The Company Secretary is accountable to the Board through the Chairman on all matters relative to the proper functioning of the Board. The Company Secretary is also responsible for ensuring that Board procedures are complied with. All directors have access to the Company Secretary for advice and services. The Board appoints and removes the Company Secretary.

Evaluation of Director Candidates

Before appointing a director or nominating a candidate to shareholders for election as a director, the Company undertakes background checks including checks as to the candidate’s education, experience, criminal history and bankruptcy. To facilitate shareholders making an informed decision on whether or not to elect or re-elect a director, the Board details in the Notice of Meeting all material information it possesses relevant to the decision.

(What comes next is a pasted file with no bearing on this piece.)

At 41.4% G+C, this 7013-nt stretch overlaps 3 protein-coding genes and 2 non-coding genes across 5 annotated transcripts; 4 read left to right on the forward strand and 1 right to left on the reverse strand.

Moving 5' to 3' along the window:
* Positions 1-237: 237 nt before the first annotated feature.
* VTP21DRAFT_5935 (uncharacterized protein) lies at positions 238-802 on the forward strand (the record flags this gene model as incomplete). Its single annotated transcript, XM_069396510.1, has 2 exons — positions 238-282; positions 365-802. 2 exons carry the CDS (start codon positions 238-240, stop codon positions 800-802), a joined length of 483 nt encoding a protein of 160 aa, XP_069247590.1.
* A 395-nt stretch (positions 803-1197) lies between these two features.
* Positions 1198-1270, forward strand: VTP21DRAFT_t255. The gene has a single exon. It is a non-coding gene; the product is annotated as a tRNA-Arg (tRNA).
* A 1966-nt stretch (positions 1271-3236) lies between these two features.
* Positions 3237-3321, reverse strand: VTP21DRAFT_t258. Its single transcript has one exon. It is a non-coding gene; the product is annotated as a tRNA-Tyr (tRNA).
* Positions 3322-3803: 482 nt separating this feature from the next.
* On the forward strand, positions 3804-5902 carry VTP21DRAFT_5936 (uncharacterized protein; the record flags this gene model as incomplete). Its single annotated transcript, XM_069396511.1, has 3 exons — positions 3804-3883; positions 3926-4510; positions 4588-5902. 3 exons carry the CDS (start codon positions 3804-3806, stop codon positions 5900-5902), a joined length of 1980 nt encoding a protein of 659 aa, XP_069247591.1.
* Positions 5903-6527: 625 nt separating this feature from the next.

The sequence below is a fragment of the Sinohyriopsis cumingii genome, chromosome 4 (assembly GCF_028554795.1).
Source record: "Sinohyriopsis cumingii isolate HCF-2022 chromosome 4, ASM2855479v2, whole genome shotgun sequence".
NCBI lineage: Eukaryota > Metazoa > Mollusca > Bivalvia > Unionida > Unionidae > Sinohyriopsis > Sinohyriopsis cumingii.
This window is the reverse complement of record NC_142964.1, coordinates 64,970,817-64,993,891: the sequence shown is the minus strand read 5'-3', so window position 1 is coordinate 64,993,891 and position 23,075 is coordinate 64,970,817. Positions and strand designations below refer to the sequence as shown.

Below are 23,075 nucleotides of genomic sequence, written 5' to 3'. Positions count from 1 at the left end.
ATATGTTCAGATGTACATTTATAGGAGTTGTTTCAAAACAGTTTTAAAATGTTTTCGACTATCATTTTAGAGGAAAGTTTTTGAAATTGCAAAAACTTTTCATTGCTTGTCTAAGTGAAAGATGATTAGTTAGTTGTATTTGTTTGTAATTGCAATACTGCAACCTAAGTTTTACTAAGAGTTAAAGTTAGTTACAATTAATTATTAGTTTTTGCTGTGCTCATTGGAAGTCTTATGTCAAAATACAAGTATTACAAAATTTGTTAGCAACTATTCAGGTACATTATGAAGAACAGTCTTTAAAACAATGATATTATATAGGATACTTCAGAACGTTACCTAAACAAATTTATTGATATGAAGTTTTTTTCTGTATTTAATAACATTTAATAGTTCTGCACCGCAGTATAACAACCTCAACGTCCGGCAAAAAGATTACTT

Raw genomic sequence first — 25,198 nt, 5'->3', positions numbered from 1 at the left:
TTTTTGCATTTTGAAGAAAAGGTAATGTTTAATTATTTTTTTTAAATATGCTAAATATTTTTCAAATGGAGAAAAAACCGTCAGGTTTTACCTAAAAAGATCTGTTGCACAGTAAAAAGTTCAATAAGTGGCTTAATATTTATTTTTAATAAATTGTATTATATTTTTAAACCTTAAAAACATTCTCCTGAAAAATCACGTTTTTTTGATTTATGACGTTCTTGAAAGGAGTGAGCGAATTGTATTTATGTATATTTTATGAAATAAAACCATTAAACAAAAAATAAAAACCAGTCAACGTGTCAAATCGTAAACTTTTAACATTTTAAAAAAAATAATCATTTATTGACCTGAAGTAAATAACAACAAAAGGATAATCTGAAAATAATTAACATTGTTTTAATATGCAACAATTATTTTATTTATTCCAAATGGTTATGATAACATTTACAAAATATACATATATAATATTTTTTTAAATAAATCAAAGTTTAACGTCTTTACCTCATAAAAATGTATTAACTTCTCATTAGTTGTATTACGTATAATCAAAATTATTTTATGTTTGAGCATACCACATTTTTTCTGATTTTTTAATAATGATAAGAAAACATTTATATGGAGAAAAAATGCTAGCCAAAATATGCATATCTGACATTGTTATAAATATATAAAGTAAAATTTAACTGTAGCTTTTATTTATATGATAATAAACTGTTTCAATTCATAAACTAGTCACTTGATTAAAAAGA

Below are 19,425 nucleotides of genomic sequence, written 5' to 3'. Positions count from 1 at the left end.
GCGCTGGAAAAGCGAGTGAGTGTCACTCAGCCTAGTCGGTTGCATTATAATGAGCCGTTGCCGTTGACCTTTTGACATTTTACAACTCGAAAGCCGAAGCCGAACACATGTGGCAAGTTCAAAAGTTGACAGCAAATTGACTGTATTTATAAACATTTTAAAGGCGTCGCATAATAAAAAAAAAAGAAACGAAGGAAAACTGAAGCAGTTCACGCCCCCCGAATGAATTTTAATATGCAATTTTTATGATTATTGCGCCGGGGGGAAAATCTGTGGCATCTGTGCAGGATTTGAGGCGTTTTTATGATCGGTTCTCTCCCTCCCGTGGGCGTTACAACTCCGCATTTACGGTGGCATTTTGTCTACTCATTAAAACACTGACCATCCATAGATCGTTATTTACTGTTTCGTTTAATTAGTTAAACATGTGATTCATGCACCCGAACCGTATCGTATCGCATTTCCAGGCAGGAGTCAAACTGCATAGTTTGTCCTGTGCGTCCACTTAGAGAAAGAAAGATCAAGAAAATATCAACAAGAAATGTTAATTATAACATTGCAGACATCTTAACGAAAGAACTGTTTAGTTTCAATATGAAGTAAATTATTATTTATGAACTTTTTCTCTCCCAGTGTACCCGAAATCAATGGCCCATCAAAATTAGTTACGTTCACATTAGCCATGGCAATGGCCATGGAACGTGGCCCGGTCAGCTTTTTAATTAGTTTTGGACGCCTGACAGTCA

Agreements with Directors and Senior Executives

Each incoming director receives a letter of appointment setting out the key terms and conditions of his or her appointment and the Company’s expectations of them in that role. No benefits are provided to our non-executive directors upon termination of appointment. The Company has executive agreements in place with certain senior executives where it is in the Company’s strategic interest. Certain senior executives have more specific written agreements and details of such agreements can be found in the Company’s remuneration information contained in “Section 1 – Remuneration.”


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Management Performance Evaluations